Hiroyuki Kato was ecstatic when his eldest son, Ryohei, was chosen to represent Japan at the London Olympics over the Golden Week holidays.
It was the best Children’s Day present the elder Kato could think of for Ryohei, a first-year student at Juntendo University.
But as head of the Konami Corp. gymnastics club, which has trained three out of the five gymnasts recently selected for the men’s national team, including three-time world all-around champion Kohei Uchimura, Kato is feeling an overwhelming sense of responsibility to revive Japan’s glorious past in the sport.
“I am overjoyed as a parent, but I have so much responsibility as part of the training staff for the national team aiming for a team gold,” Kato says.
As an active gymnast, Kato struggled in the shadows of Japan’s glory days. The men’s national team had won 10 consecutive gold medals at the Olympics and world championships in the 1960s and 1970s, but often lost out to the former Soviet Union and China in the 1980s.
“Japan couldn’t beat rival nations because we were overshadowed by our past,” Kato says, looking back.
After graduating from the University of Tsukuba, Kato went to work for Daiwa Bank. At age 24, he tried to make the national team for the 1988 Seoul Olympics, but finished in eighth place at the final domestic selection meet. He had placed fourth in the previous year’s national championships, but lost his Olympic spot to Yukio Iketani and Daisuke Nishikawa, who captured national media attention as Japan’s first high school students to make the Olympics in gymnastics. They went on to help Japan win team bronze medals at the Seoul and Barcelona Olympics.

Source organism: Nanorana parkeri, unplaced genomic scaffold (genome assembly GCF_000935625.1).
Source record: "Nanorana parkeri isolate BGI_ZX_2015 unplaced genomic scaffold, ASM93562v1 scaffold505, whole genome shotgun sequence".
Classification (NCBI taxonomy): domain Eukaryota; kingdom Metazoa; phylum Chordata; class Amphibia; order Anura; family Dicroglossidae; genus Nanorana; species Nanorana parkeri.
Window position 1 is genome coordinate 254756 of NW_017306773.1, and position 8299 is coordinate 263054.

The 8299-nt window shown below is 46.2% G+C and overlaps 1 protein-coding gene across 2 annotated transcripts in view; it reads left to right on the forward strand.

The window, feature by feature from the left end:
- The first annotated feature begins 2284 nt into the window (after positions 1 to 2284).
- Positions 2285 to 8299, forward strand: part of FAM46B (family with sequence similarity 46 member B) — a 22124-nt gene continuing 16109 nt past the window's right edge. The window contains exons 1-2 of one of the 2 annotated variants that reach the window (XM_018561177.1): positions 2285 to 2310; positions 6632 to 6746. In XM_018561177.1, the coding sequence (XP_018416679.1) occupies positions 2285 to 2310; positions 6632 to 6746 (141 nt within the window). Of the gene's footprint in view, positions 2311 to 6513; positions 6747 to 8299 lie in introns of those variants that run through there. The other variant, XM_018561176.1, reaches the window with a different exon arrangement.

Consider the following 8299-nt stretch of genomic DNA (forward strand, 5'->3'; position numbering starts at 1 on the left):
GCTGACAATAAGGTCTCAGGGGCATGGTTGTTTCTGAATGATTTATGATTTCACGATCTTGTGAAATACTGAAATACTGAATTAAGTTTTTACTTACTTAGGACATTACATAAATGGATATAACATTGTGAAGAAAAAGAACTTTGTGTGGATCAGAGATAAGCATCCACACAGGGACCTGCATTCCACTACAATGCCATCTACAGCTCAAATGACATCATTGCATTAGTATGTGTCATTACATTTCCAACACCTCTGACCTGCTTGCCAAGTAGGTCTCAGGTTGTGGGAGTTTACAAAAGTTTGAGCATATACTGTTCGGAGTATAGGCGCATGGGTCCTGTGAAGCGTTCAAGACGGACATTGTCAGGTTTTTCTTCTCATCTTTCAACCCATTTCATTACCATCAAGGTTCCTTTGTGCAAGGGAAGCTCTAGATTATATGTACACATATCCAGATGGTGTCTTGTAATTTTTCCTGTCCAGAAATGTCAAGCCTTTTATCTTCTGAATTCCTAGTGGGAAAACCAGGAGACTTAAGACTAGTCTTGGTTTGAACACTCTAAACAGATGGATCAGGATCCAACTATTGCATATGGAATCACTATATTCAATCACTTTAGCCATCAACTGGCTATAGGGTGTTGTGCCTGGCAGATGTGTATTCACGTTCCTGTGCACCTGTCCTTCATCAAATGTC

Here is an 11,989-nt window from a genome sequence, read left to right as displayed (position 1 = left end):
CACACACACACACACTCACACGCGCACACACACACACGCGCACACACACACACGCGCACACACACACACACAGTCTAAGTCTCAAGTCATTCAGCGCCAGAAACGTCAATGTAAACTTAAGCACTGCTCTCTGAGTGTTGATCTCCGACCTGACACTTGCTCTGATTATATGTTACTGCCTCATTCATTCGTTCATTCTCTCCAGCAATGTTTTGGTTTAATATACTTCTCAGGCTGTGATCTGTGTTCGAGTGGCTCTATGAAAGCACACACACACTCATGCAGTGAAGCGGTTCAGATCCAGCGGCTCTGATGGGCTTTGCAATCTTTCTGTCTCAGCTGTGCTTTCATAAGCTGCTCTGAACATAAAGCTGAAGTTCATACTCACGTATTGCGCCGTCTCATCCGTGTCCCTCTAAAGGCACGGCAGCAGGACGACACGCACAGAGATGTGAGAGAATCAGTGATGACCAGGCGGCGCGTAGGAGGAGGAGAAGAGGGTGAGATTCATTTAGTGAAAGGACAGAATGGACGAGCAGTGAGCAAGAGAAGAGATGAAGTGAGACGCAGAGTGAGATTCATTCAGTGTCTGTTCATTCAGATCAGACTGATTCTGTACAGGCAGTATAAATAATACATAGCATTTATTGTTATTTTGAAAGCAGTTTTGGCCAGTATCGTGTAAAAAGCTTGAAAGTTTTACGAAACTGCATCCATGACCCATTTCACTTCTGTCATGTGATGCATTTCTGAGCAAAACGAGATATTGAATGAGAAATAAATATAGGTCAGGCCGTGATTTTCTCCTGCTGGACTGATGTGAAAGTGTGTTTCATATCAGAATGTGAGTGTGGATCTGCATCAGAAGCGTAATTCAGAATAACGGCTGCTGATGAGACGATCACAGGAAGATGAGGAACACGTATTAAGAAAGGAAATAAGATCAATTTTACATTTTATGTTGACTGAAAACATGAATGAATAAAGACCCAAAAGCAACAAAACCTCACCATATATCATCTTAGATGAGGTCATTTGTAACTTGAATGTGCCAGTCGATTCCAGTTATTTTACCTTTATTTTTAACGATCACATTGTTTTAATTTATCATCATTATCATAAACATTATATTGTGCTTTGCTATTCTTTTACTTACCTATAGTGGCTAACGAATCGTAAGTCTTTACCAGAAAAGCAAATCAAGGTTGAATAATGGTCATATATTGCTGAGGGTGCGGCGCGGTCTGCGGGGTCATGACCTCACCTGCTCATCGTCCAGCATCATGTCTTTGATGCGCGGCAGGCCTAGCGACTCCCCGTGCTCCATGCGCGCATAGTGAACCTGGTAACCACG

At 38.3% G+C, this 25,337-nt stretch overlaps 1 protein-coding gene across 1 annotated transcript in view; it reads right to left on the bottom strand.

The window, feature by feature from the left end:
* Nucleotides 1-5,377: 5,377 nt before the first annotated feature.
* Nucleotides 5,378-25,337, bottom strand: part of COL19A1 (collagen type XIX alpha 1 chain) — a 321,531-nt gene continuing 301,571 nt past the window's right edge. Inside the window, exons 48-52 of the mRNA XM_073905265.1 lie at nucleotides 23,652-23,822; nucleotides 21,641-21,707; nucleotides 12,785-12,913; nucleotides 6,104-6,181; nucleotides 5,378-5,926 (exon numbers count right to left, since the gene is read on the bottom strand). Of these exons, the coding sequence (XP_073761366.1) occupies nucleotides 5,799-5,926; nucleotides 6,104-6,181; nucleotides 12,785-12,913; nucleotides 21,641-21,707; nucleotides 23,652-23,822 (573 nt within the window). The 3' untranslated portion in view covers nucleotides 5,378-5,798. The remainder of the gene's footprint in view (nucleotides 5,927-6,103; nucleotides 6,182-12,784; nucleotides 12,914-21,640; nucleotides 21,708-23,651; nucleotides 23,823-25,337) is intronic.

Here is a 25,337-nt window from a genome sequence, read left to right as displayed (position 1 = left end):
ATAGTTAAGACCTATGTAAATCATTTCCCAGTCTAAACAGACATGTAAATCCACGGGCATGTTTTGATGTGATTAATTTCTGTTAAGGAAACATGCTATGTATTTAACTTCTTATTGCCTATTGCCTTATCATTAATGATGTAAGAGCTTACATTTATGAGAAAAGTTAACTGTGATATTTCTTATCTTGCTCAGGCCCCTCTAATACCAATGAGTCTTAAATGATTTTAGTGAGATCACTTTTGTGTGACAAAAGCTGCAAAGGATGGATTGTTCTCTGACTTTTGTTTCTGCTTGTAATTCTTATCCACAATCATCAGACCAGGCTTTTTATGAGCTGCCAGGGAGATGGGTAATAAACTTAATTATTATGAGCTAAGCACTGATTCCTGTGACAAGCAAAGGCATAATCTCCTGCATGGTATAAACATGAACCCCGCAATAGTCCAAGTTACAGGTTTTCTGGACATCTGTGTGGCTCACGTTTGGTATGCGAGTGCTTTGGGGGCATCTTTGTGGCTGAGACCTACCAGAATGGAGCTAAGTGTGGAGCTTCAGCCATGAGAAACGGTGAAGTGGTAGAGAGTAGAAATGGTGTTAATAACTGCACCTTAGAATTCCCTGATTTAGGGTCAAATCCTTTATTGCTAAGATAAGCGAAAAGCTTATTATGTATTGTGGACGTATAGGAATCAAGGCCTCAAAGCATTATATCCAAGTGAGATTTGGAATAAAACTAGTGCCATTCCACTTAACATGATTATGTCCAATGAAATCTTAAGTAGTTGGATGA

“Japan was struggling, and the industry was looking for fresh faces,” Kato says about the selection.
Despite not being chosen for the Olympic team, Kato says he felt no inferiority complex. He had pride in the fact that at the 1989 world championships he became the first man to land a moonsault off the parallel bars, a trick that was later named after him.
When Japan’s bubble economy collapsed, the corporate gymnastics team that Kato belonged to was forced to shut down. But he continued engaging in gymnastics through other companies. During his years at Daiwa Bank, he negotiated directly with the bank president and asked him to build a gymnasium for the gymnastics team. That gymnasium, located in Soka, Saitama Prefecture, is now bustling with energy and talent as Konami’s main training base.
“This used to be Ryohei’s playground when he was little,” the elder Kato says, showing pride and commitment in the future of Japanese gymnastics.
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